The unresolved nature of McClintock's investigation, now almost 50 years old, underscores the unnerving amount of opacity that still surrounds women's health. Even today, it's difficult for women to get a sense of what's normal and what isn't. When my friends and I talk about our bodies, we compare feedback from physicians, all of which seems to be slightly different; we warn one another about conditions like uterine fibroids and share horror stories about different methods of contraception. There still seems to be a combination of prudishness and ignorance around the unique, and sometimes idiosyncratic, functions of the female body — which is shocking, considering half the world is born with one.

But in recent years, mobile technology has granted me and countless others the ability to collect an unprecedented amount of information about our habits and well-being. Our phones don't just keep us in touch with the world; they're also diaries, confessional booths, repositories for our deepest secrets. Which is why researchers are leaping at the chance to work with the oceans of data we are generating, hoping that within them might be the answers to questions medicine has overlooked or ignored.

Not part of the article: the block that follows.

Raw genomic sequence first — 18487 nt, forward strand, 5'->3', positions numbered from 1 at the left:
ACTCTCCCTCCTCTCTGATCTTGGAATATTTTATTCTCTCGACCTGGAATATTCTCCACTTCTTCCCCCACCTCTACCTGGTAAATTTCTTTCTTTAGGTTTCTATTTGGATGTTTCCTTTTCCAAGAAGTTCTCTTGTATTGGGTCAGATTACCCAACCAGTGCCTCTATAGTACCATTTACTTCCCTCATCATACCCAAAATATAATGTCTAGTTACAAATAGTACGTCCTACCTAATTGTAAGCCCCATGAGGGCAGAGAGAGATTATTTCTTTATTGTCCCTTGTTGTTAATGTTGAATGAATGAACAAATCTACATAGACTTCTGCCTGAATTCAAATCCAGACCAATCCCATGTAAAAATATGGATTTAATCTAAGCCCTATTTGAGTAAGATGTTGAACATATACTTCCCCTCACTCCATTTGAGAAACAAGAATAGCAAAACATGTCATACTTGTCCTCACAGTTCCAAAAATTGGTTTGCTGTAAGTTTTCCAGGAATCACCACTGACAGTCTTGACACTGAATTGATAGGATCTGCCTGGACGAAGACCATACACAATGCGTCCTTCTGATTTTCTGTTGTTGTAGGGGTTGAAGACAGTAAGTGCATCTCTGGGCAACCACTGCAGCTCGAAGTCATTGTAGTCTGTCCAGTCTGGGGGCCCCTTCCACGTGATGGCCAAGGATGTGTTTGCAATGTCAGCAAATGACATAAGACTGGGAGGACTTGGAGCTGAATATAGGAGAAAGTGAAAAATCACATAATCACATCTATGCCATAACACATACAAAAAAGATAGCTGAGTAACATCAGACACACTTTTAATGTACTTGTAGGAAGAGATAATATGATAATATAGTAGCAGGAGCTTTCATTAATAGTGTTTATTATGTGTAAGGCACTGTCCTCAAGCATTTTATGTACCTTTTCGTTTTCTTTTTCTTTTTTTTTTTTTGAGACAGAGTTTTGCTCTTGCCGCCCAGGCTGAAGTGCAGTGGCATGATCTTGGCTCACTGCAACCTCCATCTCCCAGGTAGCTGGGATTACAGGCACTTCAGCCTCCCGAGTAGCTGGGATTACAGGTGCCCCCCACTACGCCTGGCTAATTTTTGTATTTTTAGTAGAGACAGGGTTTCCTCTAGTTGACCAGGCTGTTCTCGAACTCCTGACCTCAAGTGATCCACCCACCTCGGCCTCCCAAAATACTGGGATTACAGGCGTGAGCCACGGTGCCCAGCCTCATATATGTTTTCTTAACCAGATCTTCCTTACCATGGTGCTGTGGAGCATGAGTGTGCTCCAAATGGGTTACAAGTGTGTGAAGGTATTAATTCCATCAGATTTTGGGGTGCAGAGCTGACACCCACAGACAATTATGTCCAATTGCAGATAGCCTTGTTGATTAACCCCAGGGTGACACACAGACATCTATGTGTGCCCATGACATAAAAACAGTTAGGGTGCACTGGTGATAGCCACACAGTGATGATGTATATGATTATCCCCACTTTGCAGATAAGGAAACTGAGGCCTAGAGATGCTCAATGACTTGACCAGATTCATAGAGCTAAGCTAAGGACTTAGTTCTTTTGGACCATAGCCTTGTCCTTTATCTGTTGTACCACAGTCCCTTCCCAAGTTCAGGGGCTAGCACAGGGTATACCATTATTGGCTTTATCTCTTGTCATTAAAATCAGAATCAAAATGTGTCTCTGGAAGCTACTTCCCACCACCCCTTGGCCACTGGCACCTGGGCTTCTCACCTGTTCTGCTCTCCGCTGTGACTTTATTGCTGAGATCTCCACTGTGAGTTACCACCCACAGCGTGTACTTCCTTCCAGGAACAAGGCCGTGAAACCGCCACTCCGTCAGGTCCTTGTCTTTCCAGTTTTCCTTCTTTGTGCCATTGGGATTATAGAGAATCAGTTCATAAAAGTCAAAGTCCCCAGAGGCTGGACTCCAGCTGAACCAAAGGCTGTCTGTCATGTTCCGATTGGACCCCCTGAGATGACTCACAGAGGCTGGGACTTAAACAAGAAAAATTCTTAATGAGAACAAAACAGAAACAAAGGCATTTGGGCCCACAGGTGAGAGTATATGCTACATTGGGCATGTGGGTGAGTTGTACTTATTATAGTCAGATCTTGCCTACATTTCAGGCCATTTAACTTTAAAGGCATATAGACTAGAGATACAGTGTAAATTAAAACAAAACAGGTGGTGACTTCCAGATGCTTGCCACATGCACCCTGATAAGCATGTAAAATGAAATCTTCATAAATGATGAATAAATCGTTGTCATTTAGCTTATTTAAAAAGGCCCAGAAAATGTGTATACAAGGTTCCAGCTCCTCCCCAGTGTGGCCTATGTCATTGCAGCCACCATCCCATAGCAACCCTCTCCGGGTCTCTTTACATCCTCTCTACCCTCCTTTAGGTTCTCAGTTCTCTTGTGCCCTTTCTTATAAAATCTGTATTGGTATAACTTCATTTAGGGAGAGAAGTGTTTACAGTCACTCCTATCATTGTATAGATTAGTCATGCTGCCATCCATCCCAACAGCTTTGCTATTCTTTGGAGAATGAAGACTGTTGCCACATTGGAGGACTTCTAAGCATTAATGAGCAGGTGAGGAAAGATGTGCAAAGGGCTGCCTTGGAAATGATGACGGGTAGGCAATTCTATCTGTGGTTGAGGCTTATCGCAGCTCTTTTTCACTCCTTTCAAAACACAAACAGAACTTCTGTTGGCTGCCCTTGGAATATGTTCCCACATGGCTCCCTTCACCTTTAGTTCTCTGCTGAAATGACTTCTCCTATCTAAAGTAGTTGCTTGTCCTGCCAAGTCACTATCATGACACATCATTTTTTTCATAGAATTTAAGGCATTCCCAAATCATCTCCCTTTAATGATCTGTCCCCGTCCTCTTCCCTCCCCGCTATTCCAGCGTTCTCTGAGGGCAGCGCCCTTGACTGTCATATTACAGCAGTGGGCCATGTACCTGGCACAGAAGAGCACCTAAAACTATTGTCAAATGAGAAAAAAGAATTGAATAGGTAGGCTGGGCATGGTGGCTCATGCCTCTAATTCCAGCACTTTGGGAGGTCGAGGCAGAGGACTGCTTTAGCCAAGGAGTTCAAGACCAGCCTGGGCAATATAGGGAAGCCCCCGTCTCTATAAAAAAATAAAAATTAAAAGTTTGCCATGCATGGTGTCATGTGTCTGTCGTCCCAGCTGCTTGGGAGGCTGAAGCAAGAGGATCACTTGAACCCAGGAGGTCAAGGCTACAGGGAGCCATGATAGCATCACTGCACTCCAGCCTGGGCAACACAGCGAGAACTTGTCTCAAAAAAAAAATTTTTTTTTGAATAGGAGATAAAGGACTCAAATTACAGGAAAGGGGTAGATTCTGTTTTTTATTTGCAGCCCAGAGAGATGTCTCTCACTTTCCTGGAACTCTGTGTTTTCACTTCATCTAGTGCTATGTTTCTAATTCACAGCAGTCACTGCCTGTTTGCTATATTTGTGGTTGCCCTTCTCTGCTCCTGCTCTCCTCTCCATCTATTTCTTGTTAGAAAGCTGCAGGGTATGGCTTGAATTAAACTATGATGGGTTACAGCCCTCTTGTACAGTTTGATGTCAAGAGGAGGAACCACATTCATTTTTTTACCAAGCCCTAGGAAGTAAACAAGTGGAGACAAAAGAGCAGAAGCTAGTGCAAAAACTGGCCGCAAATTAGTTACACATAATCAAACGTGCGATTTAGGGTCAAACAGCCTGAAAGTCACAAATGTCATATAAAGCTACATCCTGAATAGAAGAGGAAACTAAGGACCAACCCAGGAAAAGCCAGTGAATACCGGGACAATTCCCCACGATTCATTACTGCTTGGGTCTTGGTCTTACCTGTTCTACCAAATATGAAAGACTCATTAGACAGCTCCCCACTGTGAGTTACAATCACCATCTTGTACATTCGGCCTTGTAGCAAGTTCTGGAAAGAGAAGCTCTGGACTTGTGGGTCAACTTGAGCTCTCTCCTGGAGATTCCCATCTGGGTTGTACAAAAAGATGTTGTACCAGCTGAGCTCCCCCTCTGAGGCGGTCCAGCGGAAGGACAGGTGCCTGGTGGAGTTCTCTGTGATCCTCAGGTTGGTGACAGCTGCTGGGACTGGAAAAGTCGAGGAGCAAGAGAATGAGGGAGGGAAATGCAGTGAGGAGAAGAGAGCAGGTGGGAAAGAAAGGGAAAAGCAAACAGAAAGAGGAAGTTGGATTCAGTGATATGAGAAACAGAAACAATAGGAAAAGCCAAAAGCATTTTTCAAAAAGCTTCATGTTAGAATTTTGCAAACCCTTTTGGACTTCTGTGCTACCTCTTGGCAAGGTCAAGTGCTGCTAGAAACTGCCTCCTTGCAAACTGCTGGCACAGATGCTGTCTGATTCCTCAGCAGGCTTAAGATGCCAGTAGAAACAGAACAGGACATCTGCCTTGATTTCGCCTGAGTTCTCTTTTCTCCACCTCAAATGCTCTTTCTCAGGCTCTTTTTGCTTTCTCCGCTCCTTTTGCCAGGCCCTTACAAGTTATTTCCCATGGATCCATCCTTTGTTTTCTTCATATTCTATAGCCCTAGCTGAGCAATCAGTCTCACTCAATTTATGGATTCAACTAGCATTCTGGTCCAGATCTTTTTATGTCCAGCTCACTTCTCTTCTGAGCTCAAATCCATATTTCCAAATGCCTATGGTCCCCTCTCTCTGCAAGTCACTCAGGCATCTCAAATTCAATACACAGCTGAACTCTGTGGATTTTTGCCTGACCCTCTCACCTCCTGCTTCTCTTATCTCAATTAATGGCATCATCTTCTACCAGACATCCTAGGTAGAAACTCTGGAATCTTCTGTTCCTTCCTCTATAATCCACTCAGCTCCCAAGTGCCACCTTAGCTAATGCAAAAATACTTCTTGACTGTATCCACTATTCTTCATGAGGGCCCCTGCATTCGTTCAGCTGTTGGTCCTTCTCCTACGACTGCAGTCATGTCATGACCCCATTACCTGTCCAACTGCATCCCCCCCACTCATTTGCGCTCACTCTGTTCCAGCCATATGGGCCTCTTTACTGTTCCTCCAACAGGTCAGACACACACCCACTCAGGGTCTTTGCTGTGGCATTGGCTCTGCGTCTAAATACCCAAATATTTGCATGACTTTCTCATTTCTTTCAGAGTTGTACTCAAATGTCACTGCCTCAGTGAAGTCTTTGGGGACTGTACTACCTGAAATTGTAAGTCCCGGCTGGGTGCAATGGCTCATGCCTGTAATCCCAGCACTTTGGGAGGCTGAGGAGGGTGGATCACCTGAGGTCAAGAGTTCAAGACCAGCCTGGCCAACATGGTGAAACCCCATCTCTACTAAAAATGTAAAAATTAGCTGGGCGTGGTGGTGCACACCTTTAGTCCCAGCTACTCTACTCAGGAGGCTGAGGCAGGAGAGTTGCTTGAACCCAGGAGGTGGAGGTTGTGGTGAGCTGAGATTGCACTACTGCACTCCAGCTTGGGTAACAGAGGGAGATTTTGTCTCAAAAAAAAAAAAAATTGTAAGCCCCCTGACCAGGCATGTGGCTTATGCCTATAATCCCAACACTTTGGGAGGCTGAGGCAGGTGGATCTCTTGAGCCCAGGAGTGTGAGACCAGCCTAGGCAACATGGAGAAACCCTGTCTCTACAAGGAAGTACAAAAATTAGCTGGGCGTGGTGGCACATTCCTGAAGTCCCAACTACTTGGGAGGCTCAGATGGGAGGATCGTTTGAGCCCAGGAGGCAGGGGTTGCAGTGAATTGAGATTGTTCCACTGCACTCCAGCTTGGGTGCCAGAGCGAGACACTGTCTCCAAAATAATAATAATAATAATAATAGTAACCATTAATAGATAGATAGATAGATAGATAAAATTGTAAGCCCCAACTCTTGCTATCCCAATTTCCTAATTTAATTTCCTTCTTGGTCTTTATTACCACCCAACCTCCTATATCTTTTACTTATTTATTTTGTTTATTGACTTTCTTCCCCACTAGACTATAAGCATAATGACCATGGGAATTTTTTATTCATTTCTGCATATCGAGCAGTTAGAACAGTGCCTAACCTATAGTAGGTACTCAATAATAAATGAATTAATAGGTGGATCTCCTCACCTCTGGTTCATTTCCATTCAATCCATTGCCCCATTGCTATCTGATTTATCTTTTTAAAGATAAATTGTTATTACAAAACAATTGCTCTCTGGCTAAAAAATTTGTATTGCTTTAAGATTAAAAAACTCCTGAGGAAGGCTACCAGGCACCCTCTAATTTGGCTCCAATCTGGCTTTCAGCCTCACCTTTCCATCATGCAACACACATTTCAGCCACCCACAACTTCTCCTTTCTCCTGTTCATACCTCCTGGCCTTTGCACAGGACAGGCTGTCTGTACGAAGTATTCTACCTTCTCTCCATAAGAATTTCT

More ...

Monday, March 21, 2016

A Journey to the Medical Netherworld | Hazlitt

One day in early December, not so many years ago, my nine-year-old daughter caught sight of herself in the mirror at daycare, and noticed her face was bright red. All the kids had red faces, because they'd just come indoors after playing in the snow. But everyone agreed that hers seemed particularly bright. She felt hot, too, but a thermometer revealed she had no fever. She sat by an open window to cool down, and when I picked her up an hour later, she still felt hot and looked red, but she said it was going away. By the time we'd finished dinner, it was gone.

The next day, though, she complained of an earache. The winter concert was on that evening, so we let her go to school. She sang well. But when we got home that night, we could feel a small lump under her right ear. The following morning, we could actually see it, and we took her to the doctor.

All that day, the lump kept swelling. By nighttime it had grown to the size of a small mango. Her neck skin was stretched taut around it. By then, she was deep in pain: she couldn't chew, couldn't swallow, couldn't talk, couldn't even cry. We dosed her with Tylenol as we waited for the antibiotic to kick in. Finally, around midnight that night, a Friday, things began to turn around. The swelling receded. She fell asleep. Two days later, the lump was only a memory.

Parents learn not to dwell on illnesses that go away. Kids throw up. They get fevers. They stay up all night wheezing. Each event is a crisis as it unfolds, but when it is over, the adrenaline drops and you move on. And this event, we decided, was now over.

Little did we know.

More ...